The Hawaii Department of Agriculture (HDOA) obtained a court-ordered warrant and entered the property of a Maui resident who has continuously denied access to the property that was suspected of being infested with little fire ants (LFA).
LFA were detected in the Huelo neighborhood in early 2015 and surrounding properties have been under treatment to eradicate the stinging ants. With the warrant, HDOA Chairperson Scott Enright and department pest control personnel were able to survey the 1.75-acre property on Monday, Sept. 12 and found LFA infestations in potted plants and kalo patches.
“After months of unsuccessful discussions with the resident, the department was forced to take legal action in order to have any chance of eradicating this serious threat to the state,” said Scott Enright, chairperson of the Hawaii Board of Agriculture.
HDOA has not taken this type of legal action since 2000 during the eradication efforts for banana bunchy top virus on Hawaii Island. Usually, the department tries to work cooperatively with residents, farms and nurseries to eradicate invasive pests. Eradication efforts have been extremely successful on Oahu, in Mililani and Waimanalo, mainly due to the cooperation of residents and residential associations.
HDOA crews will return to the Huelo property to begin treatment of the infestation. Treatment of the Huelo property will include appropriate treatment for the kalo, because it is an edible crop.
LFA was first detected on Maui in 2009 on an organic farm in Waihee. The infestation was successfully eradicated in one year following the eradication protocol developed by Dr. Casper Vanderwoude of the Hawaii Ant Lab and the ongoing efforts of the Maui Invasive Species Committee (MISC). In late 2013, LFA was found on Maui and traced to infested hapu`u logs imported from Hawaii Island, where LFA is widely established.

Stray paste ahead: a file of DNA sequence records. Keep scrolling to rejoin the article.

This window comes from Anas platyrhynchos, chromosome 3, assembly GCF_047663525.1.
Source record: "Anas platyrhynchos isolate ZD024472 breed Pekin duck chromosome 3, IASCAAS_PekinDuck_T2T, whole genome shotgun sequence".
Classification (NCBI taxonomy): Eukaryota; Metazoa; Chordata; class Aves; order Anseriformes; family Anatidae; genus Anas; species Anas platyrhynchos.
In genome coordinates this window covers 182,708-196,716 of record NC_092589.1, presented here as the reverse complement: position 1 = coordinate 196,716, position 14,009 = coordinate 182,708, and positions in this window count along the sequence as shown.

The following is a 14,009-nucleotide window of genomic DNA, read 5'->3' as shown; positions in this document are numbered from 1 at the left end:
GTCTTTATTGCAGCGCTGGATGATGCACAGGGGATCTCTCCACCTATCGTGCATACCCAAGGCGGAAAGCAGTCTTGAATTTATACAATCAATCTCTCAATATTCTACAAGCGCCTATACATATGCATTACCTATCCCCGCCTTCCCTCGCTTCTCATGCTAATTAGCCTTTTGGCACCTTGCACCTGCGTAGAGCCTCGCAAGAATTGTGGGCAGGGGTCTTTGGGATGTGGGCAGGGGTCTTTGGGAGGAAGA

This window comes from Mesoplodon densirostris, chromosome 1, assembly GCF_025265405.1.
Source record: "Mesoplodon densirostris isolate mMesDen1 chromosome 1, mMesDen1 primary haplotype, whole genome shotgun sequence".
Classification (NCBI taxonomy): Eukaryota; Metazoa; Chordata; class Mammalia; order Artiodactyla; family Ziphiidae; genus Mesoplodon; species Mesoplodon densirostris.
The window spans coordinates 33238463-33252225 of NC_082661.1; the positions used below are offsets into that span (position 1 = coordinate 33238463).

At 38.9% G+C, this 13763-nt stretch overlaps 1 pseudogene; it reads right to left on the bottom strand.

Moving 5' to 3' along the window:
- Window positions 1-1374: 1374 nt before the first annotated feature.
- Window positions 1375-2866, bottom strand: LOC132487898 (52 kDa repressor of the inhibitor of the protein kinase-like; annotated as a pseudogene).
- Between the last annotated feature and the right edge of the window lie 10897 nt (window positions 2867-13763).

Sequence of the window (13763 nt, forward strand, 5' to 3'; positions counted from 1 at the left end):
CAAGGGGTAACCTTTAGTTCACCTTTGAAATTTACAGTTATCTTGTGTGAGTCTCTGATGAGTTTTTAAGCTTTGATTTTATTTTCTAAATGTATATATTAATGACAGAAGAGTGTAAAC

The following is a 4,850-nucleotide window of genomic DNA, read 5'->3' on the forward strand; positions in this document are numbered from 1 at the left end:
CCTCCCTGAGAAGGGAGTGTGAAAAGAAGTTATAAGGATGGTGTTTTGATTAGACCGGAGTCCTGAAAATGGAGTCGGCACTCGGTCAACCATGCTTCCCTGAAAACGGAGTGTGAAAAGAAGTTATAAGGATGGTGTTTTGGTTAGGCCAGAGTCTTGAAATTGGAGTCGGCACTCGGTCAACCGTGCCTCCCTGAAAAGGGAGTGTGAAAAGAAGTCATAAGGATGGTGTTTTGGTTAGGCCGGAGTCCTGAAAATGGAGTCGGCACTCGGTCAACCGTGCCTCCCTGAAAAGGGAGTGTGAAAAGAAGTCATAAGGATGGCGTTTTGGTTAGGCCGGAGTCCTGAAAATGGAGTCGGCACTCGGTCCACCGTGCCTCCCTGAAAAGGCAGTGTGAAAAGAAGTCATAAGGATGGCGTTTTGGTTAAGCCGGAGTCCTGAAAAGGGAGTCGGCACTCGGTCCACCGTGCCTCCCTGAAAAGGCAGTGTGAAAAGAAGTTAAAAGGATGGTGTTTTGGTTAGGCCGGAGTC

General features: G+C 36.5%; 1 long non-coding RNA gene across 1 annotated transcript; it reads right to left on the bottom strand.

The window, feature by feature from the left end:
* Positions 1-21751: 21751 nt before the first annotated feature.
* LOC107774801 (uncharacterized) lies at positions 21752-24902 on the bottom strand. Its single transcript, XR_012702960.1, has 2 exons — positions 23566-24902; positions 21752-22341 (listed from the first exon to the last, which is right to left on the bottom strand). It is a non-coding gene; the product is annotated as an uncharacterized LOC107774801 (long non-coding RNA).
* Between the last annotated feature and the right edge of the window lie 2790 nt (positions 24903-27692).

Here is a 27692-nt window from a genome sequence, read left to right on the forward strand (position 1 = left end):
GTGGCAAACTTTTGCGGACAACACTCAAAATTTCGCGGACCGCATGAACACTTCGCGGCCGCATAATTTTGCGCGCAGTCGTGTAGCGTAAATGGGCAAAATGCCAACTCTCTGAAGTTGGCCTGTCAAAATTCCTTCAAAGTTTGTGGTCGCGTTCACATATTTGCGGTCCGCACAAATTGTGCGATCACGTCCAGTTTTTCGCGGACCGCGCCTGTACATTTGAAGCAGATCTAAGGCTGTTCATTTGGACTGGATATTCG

Originally from South America, LFA is considered among the world’s worst invasive species. LFA are tiny ants, measuring 1/16th of an inch long, are pale orange in color and move slowly, unlike the tropical fire ant which moves quickly and are much larger with a larger head in proportion to its body. Tropical fire ants have been well established in Hawaii since before the 1870’s. LFA can produce painful stings and large red welts and may cause blindness in pets. They can build up very large colonies on the ground, in trees and other vegetation, buildings and homes and may completely overrun a property to the point of abandonment.
For more information on LFA in Hawaii, go to the HDOA website: http://hdoa.hawaii.gov/pi/main/lfainfo/